AMOS & CELIA HEILICHER MINNEAPOLIS JEWISH DAY SCHOOL

Finding the Sweet Spot — Kids and Screen Time

Finding the Sweet Spot — Kids and Screen Time

Middler schooler Mati O. uses a school Chromebook.

By Dr. Dan Ahlstrom

Just like too many sweets, too much screen time can wreak havoc with kids. How do we maintain a healthy balance when digital media is increasingly embedded in our children’s lives? I have to be honest — I’m not a big fan of social media for kids. But I’m also realistic and recognize it is part of the world our kids inhabit. So, at Heilicher, we believe helping parents establish guidelines and boundaries for digital media use is an important resource we can offer. Digital media isn’t all bad. These technologies can provide cognitive, social, and emotional benefits, including expanded learning opportunities, global connections, and outlets for self-expression. Research indicates that screen media that is intentionally designed to support kids’ development can help them do better in school, learn new skills, and become better readers. And it’s not just about learning — playing video games and other online activities can also help kids build friendships and meaningful connections with others.

However, potential risks and negative impacts, such as social isolation, overuse, and mental health issues, must also be considered and addressed. When is online media having a negative impact? Watch for unhealthy behaviors that worry you, like not getting enough sleep (Does your child sleep with their phone, waking any time there is an alert?) or unexplained falling grades. If your child exhibits troubling behavior, get involved! Ask questions! It is your responsibility to regulate their online behavior. Establishing good screen habits when children are younger and then enforcing your rules makes it much easier to rein in damaging behavior as they get older. At Heilicher, we have a new offering to help prepare students to navigate the digital world: the Digital Citizenship Program. The class features a curriculum targeted toward different age groups, and it is complemented by school policies on appropriate use of devices like phones and smart watches on campus.

Our library specialist Britton Cook plays a leading role in the launch of this program. Britton shared that students are responding well to the course and are becoming more savvy with their internet usage. The lessons focus on everything from kindness online to learning to identify fake news and avoid clickbait. One video in the program is a particular hit: The Killer Underwear Invasion, a humorous look at spotting disinformation.

To help set digital media boundaries and establish guidelines for your kids, here are four simple strategies:

1. Get Involved

If parents want a real view of how their children spend time online, they need to participate actively in their kids’ digital experiences. By engaging in digital media activities alongside children, parents can help them make better choices about the content they consume and encourage meaningful discussions about themes, messages, and values. And remember, a guardian’s number one job is to protect their kids. Understanding where they spend time online is as important as keeping tabs on them when they leave the house.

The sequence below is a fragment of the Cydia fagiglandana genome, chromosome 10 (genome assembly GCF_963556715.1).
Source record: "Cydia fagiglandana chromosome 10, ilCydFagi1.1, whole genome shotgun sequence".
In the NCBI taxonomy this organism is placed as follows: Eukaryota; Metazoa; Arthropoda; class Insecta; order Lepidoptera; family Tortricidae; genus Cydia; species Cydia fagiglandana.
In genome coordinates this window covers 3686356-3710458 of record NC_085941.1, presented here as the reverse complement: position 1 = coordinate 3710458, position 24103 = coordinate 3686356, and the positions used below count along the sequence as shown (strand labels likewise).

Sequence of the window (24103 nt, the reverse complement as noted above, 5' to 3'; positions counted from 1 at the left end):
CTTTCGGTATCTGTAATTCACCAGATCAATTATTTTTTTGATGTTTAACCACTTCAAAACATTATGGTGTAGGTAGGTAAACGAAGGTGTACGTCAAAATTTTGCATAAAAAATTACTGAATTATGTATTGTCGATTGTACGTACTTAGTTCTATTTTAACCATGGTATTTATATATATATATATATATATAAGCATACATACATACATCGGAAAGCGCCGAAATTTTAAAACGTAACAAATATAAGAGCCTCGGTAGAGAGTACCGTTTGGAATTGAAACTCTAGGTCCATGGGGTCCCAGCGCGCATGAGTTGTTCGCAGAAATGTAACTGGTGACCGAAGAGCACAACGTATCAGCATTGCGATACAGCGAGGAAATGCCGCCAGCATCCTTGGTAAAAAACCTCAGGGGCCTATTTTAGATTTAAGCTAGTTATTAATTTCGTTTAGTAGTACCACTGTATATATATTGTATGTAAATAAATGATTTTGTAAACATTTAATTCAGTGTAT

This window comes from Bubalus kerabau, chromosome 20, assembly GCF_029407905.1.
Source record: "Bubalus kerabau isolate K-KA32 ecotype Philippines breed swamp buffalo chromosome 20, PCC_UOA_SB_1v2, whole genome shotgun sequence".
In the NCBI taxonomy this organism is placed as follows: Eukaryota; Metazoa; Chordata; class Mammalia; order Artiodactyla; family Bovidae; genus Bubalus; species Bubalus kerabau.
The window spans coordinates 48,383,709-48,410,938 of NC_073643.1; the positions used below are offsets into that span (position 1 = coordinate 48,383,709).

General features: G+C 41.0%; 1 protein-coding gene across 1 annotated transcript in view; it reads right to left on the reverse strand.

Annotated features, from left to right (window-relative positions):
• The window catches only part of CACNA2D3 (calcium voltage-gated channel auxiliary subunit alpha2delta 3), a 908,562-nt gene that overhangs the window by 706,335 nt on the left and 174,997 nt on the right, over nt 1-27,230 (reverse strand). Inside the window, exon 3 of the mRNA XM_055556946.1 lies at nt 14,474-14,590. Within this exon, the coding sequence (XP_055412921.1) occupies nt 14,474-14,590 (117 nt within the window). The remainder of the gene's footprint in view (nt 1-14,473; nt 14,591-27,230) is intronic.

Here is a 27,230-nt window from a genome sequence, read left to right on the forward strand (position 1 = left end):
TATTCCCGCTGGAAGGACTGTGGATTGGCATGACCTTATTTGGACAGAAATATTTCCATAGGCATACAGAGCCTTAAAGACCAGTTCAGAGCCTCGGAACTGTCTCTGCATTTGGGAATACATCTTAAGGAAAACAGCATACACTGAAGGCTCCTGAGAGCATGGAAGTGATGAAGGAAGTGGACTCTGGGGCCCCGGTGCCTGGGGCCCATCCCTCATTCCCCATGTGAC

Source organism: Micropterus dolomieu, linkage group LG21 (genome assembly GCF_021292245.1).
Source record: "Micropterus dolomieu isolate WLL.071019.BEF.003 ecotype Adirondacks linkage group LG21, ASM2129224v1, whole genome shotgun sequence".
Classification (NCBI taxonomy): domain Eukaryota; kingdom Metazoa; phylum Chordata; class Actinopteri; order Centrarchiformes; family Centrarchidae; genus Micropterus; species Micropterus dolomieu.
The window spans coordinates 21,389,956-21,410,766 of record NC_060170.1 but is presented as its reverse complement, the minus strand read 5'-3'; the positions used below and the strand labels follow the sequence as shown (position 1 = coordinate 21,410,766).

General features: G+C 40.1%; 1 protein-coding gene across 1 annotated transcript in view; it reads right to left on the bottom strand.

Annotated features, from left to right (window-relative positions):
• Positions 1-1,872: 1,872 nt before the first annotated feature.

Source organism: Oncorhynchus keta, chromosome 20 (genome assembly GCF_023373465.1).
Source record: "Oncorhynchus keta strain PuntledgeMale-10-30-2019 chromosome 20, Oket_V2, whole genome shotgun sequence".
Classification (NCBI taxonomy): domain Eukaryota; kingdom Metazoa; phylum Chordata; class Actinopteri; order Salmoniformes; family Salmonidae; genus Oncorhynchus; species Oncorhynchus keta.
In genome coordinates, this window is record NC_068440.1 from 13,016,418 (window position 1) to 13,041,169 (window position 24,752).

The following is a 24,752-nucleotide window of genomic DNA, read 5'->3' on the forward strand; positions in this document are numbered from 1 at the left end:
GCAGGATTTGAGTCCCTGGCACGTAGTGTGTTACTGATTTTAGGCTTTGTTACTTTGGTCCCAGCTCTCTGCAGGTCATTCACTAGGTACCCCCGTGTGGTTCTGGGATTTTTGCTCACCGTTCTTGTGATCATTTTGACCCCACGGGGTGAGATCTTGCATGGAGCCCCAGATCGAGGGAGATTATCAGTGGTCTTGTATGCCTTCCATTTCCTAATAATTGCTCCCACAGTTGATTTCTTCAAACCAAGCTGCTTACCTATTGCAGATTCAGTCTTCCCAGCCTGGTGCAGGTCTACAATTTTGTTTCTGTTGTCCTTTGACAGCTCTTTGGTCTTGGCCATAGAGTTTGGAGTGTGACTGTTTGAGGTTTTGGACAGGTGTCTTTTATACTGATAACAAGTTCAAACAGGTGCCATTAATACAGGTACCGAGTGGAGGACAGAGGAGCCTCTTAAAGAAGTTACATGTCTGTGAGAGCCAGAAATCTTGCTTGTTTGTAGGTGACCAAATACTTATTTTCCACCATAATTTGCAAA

2. Model Good Digital Habits

It’s never too early to model healthy, balanced media and technology habits for children. A recent survey showed just 37% of adolescents reported their parents follow their own technology rules. Consider establishing “screen-free zones” in your home that apply to both children and adults, and set regular screen-free times to promote balance. Doomscrolling is bad for young and old alike, so curtail that when it starts.

3. Create Opportunities for More Mindful Screen Engagement

Children develop at different rates, and all families have different values and routines. This can make one-size-fits-all rules about screen time and content difficult to determine. Ask your child what they’re learning about in our Digital Citizenship Program. Conversations around those lessons are a way for families to encourage critical thinking about the types of media they want to consume and the devices they want to use.

4. Make Time for Breaks and Offline Fun

Encourage regular breaks from screens, and get kids involved in offline activities like reading, playing instruments, or playing outdoors — all great for their physical and mental health. Also give kids plenty of opportunities to socialize face to face, building essential social skills and strong friendships.

As technology becomes more integrated into our daily lives, setting digital boundaries and guidelines is critical. As parents and educators, we are responsible for guiding children’s digital media use and creating a supportive environment that balances digital and real-life experiences. With intentional and focused effort, we can help our students have balanced and enriching experiences with digital media.

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